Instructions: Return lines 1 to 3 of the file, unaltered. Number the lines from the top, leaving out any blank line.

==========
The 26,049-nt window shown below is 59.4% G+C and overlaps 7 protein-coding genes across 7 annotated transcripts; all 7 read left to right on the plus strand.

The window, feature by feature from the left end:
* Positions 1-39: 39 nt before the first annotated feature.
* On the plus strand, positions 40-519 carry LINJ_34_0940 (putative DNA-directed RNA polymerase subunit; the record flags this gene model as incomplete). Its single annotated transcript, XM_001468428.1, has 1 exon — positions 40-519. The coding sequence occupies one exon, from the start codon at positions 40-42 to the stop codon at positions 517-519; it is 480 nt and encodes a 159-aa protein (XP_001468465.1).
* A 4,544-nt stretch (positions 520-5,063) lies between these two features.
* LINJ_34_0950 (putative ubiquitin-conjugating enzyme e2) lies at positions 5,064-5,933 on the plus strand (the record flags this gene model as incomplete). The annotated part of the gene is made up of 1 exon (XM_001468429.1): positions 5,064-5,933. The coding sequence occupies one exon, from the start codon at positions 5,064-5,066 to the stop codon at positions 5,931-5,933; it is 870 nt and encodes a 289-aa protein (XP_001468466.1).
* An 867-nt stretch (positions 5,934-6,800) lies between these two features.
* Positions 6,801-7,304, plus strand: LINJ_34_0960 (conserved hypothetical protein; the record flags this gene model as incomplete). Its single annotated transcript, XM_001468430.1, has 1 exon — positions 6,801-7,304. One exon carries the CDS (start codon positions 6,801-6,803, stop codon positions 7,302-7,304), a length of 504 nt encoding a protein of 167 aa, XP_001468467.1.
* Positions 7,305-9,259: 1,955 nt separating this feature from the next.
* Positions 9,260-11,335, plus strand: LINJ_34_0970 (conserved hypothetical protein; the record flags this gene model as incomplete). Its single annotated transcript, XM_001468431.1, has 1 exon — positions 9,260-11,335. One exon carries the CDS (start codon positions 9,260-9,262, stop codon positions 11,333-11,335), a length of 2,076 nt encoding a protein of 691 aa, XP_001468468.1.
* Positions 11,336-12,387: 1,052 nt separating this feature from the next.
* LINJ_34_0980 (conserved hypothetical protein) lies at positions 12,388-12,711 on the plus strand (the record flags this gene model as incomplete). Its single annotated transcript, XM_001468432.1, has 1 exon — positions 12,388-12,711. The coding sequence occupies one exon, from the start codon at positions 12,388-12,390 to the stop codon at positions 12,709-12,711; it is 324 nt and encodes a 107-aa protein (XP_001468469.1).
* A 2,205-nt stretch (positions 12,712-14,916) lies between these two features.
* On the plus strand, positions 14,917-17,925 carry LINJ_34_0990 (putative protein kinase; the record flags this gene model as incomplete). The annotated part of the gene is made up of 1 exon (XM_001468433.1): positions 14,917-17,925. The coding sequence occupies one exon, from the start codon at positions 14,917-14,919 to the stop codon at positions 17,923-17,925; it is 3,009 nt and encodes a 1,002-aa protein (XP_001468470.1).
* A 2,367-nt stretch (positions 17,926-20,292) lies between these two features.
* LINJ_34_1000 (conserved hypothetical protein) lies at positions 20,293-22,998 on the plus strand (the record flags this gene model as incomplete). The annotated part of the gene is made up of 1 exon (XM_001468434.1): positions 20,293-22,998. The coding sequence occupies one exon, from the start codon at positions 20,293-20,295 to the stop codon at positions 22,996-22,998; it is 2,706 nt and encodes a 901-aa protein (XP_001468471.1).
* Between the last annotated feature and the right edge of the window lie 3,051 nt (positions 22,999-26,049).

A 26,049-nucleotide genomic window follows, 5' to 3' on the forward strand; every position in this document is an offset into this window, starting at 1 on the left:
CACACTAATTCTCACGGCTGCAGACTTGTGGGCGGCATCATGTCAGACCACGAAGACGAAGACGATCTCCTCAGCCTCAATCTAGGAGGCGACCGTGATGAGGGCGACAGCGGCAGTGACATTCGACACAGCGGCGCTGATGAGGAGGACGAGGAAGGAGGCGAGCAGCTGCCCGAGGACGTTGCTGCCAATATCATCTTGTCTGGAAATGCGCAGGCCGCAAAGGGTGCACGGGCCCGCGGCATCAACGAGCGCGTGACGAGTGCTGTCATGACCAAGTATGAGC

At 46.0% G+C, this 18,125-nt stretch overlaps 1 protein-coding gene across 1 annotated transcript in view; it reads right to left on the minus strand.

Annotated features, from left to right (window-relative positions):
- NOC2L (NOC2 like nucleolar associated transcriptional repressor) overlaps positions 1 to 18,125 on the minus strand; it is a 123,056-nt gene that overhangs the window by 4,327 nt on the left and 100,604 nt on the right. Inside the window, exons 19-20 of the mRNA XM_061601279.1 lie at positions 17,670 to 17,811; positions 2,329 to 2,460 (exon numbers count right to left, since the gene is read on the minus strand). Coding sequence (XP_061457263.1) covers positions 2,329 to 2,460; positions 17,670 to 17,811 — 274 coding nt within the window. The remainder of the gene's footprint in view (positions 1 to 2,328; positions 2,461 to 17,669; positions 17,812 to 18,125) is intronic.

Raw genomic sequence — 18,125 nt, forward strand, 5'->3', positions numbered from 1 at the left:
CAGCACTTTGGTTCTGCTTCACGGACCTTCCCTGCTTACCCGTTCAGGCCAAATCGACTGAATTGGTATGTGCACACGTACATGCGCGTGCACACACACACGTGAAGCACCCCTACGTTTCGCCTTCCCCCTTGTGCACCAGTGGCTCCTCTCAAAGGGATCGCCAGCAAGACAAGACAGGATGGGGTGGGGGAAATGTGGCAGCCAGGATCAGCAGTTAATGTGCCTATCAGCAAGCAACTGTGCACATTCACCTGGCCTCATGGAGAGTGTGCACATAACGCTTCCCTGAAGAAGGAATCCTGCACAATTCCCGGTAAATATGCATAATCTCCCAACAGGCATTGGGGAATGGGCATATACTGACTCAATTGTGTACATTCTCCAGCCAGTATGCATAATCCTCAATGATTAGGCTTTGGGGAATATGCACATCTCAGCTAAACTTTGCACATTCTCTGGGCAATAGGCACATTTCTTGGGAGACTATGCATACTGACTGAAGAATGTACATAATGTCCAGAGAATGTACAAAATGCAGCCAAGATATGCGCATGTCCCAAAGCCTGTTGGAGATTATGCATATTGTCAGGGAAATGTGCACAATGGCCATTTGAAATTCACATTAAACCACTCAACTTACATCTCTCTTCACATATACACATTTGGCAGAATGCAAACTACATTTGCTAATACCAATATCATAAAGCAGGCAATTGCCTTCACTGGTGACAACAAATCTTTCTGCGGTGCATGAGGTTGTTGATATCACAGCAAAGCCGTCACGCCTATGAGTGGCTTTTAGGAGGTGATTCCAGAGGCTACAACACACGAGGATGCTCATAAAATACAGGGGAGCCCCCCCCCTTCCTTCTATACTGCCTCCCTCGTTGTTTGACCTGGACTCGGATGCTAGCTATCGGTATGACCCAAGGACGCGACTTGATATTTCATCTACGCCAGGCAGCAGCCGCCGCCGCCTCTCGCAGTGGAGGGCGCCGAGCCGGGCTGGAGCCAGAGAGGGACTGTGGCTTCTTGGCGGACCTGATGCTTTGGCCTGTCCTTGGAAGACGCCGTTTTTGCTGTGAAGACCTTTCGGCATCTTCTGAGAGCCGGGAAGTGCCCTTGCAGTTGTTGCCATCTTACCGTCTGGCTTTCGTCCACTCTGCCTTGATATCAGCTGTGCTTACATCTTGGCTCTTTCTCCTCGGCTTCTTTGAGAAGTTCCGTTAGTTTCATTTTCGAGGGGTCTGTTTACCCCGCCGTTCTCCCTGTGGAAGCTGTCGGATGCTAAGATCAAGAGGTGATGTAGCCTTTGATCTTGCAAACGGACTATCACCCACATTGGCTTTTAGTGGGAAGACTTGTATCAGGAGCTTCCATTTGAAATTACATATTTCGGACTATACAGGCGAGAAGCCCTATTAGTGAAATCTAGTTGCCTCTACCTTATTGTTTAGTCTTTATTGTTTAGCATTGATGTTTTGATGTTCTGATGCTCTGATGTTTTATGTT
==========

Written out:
The 26,049-nt window shown below is 59.4% G+C and overlaps 7 protein-coding genes across 7 annotated transcripts; all 7 read left to right on the plus strand.

The window, feature by feature from the left end:
* Positions 1-39: 39 nt before the first annotated feature.